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In Trinidad, sitting on a gallery overlooking a valley in the northern range, just north of Arima, we saw a hawk fly over a house and it let out a sharp call. An elder of the Carib Community, now passed on, quietly said "dead bird calling." A week or so later, the man in that house passed away. In Canada there is a famous story, and movie, that I think is called, "The Owl Called My Name," and the idea is the same -- a bird announcing one's death. Do people from other parts of the Caribbean, and/or those who have some knowledge of American Indians on the U.S. mainland, also share this belief, and as far as you know is it an indigenous belief? Where do you think it comes from?

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the crow, as i have been told, is an ancestor visiting us again
perhaps this 'dead bird calling' could be the ancestors coming to welcome us
I don't have any hawk stories but my great grandmother told my father who then in returned told me (lol oral tradition) that the mucaro or owl was an animal between both worlds; the dead and living. She also mentioned that the mucaro would come to people who were to die. It would open up its eyes and call to you and you would pass. My family is from Puerto Rico, so we have one account so far of a story from an upper island. As far as I am aware the story does have Taino origins.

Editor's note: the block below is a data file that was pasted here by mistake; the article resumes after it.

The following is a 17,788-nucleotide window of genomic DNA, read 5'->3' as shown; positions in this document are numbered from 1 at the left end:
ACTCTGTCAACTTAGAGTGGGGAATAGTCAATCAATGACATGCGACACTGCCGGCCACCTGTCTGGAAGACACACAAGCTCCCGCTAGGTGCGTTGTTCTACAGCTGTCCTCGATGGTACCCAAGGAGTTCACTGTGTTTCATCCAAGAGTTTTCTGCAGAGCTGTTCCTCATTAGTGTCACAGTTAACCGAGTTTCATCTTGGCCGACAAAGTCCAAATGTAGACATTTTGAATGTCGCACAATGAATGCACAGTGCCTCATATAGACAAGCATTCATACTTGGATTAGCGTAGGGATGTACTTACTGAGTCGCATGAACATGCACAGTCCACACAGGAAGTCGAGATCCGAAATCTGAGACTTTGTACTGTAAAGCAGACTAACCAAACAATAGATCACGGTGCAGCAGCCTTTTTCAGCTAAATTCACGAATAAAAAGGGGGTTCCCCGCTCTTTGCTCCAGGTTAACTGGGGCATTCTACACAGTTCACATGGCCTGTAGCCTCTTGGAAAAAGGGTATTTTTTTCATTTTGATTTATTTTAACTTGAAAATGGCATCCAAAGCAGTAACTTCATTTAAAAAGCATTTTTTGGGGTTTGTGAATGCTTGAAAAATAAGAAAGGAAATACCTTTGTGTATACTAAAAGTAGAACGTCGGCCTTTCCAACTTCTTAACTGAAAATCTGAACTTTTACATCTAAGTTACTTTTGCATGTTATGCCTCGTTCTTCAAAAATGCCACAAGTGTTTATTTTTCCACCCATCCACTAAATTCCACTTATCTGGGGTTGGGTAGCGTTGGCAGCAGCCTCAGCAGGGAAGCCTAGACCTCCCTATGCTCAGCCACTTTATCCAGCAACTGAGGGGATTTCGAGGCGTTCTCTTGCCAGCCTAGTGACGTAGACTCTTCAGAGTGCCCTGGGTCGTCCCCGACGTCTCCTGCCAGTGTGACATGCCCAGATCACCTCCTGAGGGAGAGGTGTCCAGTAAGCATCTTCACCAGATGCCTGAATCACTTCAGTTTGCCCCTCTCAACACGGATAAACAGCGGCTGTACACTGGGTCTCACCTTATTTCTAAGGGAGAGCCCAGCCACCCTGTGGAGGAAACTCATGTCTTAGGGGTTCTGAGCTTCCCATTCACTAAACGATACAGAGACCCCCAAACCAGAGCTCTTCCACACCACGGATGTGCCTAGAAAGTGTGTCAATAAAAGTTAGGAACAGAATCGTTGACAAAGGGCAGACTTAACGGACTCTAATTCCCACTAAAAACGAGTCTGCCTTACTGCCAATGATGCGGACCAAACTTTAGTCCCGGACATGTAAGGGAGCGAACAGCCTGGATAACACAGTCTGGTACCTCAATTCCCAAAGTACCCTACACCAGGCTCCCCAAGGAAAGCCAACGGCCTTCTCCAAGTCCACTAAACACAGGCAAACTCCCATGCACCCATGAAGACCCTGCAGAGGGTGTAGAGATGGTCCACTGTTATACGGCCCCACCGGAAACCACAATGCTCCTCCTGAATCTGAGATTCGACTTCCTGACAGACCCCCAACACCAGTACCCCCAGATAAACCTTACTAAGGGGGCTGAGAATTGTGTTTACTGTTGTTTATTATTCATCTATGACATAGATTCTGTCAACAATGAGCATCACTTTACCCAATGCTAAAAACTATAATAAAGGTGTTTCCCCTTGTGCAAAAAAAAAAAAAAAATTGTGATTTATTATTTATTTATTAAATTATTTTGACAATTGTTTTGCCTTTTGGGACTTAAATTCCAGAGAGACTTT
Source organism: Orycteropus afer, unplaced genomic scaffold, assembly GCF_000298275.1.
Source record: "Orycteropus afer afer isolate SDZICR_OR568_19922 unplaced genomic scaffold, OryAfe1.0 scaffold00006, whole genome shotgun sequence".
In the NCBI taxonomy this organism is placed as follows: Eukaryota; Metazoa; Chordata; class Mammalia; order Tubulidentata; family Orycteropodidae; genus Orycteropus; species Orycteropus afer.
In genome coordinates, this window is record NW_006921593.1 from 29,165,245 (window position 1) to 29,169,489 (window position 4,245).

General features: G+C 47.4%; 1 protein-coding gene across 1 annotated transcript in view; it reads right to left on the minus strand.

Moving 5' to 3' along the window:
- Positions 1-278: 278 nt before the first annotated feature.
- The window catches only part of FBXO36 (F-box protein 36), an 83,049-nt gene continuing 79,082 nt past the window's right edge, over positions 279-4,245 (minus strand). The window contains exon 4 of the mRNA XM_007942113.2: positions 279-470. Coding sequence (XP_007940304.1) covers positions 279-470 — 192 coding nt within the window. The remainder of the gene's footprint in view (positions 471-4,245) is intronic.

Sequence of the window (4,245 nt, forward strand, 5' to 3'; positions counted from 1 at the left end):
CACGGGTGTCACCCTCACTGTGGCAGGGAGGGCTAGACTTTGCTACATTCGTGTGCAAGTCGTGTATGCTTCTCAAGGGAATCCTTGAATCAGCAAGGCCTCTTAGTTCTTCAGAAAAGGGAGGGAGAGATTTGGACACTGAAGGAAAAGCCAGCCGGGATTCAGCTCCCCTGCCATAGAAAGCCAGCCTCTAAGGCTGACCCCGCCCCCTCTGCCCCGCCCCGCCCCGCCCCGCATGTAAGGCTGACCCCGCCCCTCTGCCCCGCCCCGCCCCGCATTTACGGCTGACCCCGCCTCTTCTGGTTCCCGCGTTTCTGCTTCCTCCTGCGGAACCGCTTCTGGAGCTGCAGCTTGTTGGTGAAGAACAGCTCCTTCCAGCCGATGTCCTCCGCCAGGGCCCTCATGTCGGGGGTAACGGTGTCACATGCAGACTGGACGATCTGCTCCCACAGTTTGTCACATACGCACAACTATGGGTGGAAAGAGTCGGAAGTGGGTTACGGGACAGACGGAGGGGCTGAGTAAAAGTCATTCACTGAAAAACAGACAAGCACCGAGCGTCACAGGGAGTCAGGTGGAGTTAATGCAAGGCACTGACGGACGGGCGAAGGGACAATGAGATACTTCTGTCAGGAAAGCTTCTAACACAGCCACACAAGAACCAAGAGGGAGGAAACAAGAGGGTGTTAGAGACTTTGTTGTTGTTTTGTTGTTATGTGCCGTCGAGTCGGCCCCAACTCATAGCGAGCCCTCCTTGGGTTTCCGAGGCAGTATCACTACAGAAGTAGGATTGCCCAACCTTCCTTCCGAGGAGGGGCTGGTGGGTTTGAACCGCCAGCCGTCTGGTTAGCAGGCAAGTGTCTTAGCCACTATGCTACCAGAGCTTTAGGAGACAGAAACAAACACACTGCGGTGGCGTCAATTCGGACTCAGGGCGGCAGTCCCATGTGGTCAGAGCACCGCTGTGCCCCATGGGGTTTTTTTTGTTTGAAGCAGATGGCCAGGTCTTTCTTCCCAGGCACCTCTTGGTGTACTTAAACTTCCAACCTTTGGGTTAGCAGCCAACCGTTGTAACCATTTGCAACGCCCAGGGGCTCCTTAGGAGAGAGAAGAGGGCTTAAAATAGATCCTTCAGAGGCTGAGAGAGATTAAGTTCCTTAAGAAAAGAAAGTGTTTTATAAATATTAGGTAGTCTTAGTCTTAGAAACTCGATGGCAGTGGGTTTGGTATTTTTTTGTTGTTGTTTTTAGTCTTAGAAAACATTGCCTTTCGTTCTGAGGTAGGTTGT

Thanks very much, I had completely forgotten about, having only read it, and apparently a few years ago. That's interesting, this is another example of one of those beliefs that has survived to the present.
Well there's an interesting New York times article that recently came out called "Crows never forget a face".

Turns out if you do something good for a crow they remember it and they tell all their crow buddies about it too. Unfortunately they also remember if you do something bad to them. So maybe they perceived you did something good/bad to them and recognized you when you came walking along.
As for the crow on the window, it might have just been curious. They are extremely intelligent and curious animal and in some areas are not too afraid of humans.
I have heard of this in regarding crows and owls as well... I have owl feathers and these will make some turn and walk away from me at powwows.

I think people have always had a need to foretell the future, and a bird is as good as anything else... By the same token, I have had the experience where a dog has reacted to the death of a family member before or just at the moment of the event.

What I was always taught was that animals are higher spirits, are more connected to the Creator than we humans are and so they receive information we don't get, don't know how to receive or don't understand when we do receive it. That is why they are teachers...

In the meanwhile, I have had a hawk flitting around: it was on my car this morning and on top of my roof this afternoon. A couple of days ago it was on the ground and I almost walked into it, then I saw it drinking water from the community pond... I hope it is a bearer of good news...


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